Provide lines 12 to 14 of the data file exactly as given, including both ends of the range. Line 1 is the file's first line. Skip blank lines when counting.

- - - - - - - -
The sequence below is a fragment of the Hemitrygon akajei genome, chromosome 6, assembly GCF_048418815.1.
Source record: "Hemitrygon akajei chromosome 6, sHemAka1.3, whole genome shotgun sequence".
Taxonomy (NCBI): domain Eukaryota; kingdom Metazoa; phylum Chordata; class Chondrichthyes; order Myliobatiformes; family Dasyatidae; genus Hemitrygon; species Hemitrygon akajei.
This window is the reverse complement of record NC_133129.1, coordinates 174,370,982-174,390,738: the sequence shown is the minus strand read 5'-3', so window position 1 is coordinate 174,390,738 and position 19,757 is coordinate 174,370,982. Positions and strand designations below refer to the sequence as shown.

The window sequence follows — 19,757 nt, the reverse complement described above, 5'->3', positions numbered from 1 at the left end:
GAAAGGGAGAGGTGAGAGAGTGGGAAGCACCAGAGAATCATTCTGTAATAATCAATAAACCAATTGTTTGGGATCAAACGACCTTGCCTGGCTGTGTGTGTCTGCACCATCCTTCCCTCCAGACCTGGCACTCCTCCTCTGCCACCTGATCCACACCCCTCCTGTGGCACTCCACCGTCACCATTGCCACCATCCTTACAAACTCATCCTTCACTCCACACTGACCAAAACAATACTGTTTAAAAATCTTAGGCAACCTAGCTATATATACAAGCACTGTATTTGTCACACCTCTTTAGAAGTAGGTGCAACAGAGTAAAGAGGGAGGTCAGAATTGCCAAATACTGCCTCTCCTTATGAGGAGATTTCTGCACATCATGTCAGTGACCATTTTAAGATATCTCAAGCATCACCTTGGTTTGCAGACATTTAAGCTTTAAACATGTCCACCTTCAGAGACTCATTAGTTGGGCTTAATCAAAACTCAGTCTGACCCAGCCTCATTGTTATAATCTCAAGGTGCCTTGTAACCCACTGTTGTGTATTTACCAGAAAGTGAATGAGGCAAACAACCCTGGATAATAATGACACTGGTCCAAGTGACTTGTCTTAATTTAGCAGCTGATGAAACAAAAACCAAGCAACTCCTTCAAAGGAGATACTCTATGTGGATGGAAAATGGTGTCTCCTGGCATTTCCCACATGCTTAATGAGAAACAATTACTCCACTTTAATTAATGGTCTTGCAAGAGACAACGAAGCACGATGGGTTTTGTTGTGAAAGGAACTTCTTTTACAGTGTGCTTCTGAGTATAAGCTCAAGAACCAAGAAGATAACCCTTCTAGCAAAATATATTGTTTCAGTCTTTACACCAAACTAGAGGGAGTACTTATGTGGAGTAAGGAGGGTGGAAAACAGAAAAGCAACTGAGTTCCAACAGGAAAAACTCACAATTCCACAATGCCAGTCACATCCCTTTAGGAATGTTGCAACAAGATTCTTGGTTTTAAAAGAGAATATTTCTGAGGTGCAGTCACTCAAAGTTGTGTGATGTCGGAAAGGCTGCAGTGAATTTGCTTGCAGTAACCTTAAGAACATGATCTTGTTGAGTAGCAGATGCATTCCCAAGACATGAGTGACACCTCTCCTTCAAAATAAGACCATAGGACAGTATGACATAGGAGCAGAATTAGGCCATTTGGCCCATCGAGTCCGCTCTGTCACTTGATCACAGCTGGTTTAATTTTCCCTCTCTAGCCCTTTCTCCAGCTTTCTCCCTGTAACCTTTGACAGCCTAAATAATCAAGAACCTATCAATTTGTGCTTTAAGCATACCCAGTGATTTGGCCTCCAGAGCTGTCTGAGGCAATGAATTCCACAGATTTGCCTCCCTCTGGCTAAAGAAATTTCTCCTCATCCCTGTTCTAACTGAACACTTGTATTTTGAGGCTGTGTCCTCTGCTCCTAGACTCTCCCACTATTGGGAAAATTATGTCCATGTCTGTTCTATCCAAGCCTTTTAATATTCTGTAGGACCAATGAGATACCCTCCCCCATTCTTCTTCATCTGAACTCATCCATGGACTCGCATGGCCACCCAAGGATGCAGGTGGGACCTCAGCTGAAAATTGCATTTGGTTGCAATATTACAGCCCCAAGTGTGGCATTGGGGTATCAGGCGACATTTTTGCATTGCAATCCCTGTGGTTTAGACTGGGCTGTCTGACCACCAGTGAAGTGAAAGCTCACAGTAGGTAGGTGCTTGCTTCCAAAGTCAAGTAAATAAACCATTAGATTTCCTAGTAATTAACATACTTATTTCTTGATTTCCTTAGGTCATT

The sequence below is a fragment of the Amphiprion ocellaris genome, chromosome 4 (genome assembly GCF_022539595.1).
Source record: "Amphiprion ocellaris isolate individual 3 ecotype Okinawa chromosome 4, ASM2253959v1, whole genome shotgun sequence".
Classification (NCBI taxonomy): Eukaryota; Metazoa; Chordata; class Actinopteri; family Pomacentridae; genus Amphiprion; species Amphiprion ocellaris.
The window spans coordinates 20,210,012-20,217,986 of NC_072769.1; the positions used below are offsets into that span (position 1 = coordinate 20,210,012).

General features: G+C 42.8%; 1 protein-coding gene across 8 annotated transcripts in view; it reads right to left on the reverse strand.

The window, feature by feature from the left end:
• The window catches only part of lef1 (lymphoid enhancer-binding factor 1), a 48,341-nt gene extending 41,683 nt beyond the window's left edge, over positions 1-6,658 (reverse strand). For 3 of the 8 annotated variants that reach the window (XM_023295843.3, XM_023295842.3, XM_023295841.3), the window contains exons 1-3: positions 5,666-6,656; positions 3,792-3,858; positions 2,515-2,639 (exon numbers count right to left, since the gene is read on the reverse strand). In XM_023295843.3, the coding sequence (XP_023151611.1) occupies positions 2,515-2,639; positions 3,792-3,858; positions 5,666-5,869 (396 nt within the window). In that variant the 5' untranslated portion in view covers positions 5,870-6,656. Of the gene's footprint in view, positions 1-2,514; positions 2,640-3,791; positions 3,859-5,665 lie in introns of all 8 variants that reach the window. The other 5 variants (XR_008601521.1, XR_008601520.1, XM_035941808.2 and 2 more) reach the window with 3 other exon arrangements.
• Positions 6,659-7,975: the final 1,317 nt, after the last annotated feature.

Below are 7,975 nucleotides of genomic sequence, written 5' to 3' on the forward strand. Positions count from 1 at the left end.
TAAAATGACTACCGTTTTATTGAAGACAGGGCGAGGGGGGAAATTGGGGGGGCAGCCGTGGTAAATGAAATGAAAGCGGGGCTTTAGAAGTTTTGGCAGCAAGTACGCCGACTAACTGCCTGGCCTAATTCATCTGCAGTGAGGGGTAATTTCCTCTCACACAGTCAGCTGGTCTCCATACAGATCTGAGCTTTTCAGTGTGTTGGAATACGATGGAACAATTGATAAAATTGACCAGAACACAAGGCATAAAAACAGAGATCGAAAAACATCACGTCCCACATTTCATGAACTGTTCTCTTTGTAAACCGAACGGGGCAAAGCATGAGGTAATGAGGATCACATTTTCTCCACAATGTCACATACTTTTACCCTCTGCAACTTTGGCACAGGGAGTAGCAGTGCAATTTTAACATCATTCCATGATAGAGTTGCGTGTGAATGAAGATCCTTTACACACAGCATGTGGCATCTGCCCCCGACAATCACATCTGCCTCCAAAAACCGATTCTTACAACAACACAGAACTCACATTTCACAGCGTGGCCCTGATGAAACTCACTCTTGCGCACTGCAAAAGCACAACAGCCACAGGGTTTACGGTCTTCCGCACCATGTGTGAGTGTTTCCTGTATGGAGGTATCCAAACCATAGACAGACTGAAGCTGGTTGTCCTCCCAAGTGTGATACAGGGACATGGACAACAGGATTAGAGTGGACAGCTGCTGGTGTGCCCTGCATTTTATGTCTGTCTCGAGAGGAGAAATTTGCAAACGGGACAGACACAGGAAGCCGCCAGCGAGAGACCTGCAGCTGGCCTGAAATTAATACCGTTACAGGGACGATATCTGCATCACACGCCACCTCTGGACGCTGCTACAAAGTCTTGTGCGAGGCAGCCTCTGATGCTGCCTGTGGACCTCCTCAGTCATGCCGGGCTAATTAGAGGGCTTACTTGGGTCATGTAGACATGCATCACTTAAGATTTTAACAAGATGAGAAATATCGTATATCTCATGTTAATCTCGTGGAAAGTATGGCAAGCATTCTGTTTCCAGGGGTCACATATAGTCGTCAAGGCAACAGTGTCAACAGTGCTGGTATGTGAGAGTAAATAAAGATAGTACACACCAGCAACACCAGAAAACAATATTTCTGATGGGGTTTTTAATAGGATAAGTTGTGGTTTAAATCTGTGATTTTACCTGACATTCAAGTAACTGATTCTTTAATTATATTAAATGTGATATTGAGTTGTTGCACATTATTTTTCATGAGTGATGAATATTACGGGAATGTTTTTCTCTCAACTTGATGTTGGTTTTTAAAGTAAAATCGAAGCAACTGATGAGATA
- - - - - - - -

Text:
The window, feature by feature from the left end:
• The window catches only part of lef1 (lymphoid enhancer-binding factor 1), a 48,341-nt gene extending 41,683 nt beyond the window's left edge, over positions 1-6,658 (reverse strand). For 3 of the 8 annotated variants that reach the window (XM_023295843.3, XM_023295842.3, XM_023295841.3), the window contains exons 1-3: positions 5,666-6,656; positions 3,792-3,858; positions 2,515-2,639 (exon numbers count right to left, since the gene is read on the reverse strand). In XM_023295843.3, the coding sequence (XP_023151611.1) occupies positions 2,515-2,639; positions 3,792-3,858; positions 5,666-5,869 (396 nt within the window). In that variant the 5' untranslated portion in view covers positions 5,870-6,656. Of the gene's footprint in view, positions 1-2,514; positions 2,640-3,791; positions 3,859-5,665 lie in introns of all 8 variants that reach the window. The other 5 variants (XR_008601521.1, XR_008601520.1, XM_035941808.2 and 2 more) reach the window with 3 other exon arrangements.
• Positions 6,659-7,975: the final 1,317 nt, after the last annotated feature.